Sue up early to open store

PUBLISHED: 15:21 06 December 2009 | UPDATED: 12:25 10 June 2010

Waitrose manager Mark Shepherd presents Sue with a Waitrose Island disc at the extended store's opening. Ref: P1983-47-09TI

Waitrose manager Mark Shepherd presents Sue with a Waitrose Island disc at the extended store's opening. Ref: P1983-47-09TI

YOU are lucky to have me here, said Sue Lawley, former BBC TV newscaster, Nationwide reporter and stand-in for Wogan, while poised to open the newly-enlarged Waitrose store in Sidmouth.

YOU are lucky to have me here," said Sue Lawley, former BBC TV newscaster, Nationwide reporter and stand-in for Wogan, while poised to open the newly-enlarged Waitrose store in Sidmouth.

Not lucky because she was a famous personality, but because of the early hour of the ceremony - 8.30am on a Friday morning.

"As my children say about mum getting up in the morning, this is just about the time I would be getting out of bed."

Before the opening Sue Lawley, who for 18 years presented BBC Radio 4's Desert Island Discs, happily posed for photographs in a deckchair, ice cream sundae in hand, and signed a special disc for Waitrose manager Mark Shepherd.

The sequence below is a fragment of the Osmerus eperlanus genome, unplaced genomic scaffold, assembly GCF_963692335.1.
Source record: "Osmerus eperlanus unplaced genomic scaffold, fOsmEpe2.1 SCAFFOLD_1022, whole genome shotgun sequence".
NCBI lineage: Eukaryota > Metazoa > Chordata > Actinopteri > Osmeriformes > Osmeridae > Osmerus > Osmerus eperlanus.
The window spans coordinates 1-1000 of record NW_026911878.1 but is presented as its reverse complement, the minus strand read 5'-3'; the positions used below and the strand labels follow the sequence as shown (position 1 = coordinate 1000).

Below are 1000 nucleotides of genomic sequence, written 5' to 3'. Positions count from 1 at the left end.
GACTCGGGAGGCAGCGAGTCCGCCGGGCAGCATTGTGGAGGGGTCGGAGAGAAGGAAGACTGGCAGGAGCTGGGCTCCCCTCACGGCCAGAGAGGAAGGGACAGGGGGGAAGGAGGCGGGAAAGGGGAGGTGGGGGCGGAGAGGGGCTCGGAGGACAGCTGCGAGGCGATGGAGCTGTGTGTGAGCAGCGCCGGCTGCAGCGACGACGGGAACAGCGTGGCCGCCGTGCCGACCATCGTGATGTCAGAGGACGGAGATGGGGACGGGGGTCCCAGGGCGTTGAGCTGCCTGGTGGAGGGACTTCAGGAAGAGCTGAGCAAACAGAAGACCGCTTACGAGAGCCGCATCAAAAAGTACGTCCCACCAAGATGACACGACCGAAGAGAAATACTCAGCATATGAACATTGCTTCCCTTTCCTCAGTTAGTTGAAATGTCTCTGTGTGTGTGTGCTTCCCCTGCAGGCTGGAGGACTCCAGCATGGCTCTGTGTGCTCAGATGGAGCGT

She looks upon the various factions of her career from her roots as a newspaper journalist.

Training at the South Wales Echo after her upbringing in the Black Country, she has covered the whole gamut of broadcasting, from "taking the names of people at funerals" as a trainee reporter, to hard-hitting news reporting in Nationwide, current affairs as a newscaster and, of course, interviewing people on Desert Island Discs.

She says fronting a chat show, such as Wogan, might seem easy "but it was harder to do."

Sue Lawley doesn't think of herself as a famous personality.

"For me it has been about the subject matter and the person, less about me and more about them.

"I enjoy people. In over 18 years on Desert Island Discs I interviewed 750 people. I find it fascinating - what makes people tick.

"I am better person to person. You employ all your skills, whether being forensic with a politician or laughing with a comedian such as Billy Connelly."

Now 63, Sue has homes in London and Budleigh Salterton, where her 95-year-old mother Peggy also lives, and enjoys writing articles for Country Life magazine.

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